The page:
This winter, as you juggle busy rehearsal schedules, Nutcracker performances and New Year's plans, it's important to stay health-conscious to fight off those nasty seasonal colds that can slow you down. Try these foods to give your immune system a boost, so you'll head to the studio feeling your best:

Fish: Oily fish like salmon, tuna and mackerel are high in omega-3 fatty acids, which can help fight harmful inflammation. One study in Brain, Behavior and Immunity found that omega-3s may help to reduce anxiety as well—this can also strengthen the immune system.

Garlic: Its cloves contain allicin, a sulfuric compound that produces antioxidants. A study in Advances in Therapy found that those who took garlic supplements between November and February had fewer colds than those who didn't. They also tended to get better faster if they did get sick.
Blueberries: Researchers at Cornell University found that wild blueberries had the most antioxidants of any fresh fruit, out of the ones they tested. Try adding some to a breakfast smoothie or sprinkling them on your oatmeal.
Summer Intensive Survival
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There's a sweet spot toward the end of August—after summer intensives have wrapped up and before it's time to head back to school or work—where the days are long, lazy and begging to be spent neck-deep in a pile of good books. Whether you're looking for inspiration for the upcoming season or trying to brush up on your dance history, you can never go wrong with an excellent book on ballet. We've gathered eight titles (all available at common booksellers like Amazon and Barnes and Noble) guaranteed to give you a deeper understanding of the art form, to add to your end-of-summer reading list.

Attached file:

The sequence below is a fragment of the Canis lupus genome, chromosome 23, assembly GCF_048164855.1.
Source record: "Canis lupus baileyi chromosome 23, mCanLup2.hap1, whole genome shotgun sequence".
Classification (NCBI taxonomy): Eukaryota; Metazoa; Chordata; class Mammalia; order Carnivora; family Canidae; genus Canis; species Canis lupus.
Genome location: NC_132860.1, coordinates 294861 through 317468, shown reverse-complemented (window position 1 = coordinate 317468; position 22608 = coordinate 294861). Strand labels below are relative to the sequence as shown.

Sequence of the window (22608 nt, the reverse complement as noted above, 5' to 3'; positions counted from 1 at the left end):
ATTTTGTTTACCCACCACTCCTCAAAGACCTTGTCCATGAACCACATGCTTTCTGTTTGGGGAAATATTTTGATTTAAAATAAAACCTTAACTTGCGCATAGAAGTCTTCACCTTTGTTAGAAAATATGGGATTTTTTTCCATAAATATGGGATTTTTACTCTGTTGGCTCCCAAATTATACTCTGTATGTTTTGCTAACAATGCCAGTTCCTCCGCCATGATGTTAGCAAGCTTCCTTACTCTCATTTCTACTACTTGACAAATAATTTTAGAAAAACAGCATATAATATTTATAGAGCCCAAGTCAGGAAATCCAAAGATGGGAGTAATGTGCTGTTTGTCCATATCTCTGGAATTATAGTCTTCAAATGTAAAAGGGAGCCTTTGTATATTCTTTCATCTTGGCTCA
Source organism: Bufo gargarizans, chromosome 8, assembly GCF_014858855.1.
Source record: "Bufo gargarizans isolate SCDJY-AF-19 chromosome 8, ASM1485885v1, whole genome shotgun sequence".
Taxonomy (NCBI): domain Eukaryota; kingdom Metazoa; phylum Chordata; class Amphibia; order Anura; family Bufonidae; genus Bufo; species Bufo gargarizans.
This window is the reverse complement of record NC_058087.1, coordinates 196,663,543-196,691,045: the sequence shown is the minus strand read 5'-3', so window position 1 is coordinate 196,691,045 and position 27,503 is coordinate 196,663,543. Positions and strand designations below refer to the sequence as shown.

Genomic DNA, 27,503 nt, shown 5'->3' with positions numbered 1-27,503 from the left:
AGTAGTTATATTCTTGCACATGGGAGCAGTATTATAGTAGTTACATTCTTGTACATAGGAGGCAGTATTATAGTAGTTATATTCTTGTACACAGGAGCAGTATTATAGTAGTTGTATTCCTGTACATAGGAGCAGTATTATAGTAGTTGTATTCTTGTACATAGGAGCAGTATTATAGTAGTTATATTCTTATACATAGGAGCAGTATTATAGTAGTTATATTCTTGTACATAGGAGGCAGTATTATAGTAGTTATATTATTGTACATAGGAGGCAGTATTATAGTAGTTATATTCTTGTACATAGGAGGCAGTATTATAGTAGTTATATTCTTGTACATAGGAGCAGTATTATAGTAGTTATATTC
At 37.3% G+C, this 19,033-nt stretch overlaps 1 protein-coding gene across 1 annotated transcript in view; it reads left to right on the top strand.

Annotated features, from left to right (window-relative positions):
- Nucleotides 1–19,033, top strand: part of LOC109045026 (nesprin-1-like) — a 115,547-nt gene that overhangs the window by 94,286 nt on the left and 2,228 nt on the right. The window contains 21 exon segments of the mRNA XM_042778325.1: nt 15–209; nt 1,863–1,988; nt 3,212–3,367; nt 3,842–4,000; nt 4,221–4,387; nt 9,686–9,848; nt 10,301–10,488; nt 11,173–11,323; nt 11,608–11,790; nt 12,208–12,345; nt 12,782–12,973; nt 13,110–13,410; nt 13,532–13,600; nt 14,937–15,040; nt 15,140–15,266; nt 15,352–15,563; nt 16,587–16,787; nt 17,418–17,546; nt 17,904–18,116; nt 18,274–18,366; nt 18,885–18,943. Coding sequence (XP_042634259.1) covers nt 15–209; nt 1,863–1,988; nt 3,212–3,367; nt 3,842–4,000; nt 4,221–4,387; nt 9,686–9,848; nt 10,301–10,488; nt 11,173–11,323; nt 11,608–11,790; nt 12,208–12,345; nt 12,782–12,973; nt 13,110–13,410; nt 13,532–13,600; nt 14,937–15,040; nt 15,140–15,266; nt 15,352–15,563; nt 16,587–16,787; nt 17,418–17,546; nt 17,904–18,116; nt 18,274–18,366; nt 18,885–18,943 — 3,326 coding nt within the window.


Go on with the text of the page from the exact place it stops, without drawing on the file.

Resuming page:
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James Yoichi Moore and Noelani Pantastico warm up onstage. Angela Sterling, Courtesy SDC.

On a sunny July weekend, hundreds of Seattle-area dance fans converged on tiny Vashon Island, a bucolic enclave in Puget Sound about 20 miles from the city. They made the ferry trek to attend the debut performance of the fledgling Seattle Dance Collective.

SDC is not a run-of-the-mill contemporary dance company; it's the brainchild of two of Pacific Northwest Ballet's most respected principal dancers: James Yoichi Moore and Noelani Pantastico. The duo wanted to create a nimble organization to feature dancers and choreographers they felt needed more exposure in the Pacific Northwest.

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Roman Mejia in Robbins' Dances at a Gathering. Erin Baiano, Courtesy NYCB.

The Princess Grace Foundation has just announced its 2019 class, and we're thrilled that two ballet dancers—New York City Ballet's Roman Mejia and BalletX's Stanley Glover—are included among the list of über-talented actors, filmmakers, playwrights, dancers and choreographers.

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The Royal Ballet's Alexander Campbell and Yasmine Naghdi in Ashton's The Two Pigeons. Tristram Kenton, Courtesy ROH.

While most ballet casts are 100 percent human, it's not unheard of for live animals to appear onstage, providing everything from stage dressing to supporting roles. Michael Messerer's production of Don Quixote features a horse and a donkey; American Ballet Theatre's Giselle calls for two Russian wolfhounds; and Sir Frederick Ashton's La Fille Mal Gardee requires a white Shetland pony. Another Ashton masterpiece, The Two Pigeons, is well known for its animal actors. But though ballet is a highly disciplined, carefully choreographed art form, some performers are naturally more prone to flights of fancy—because they're birds.

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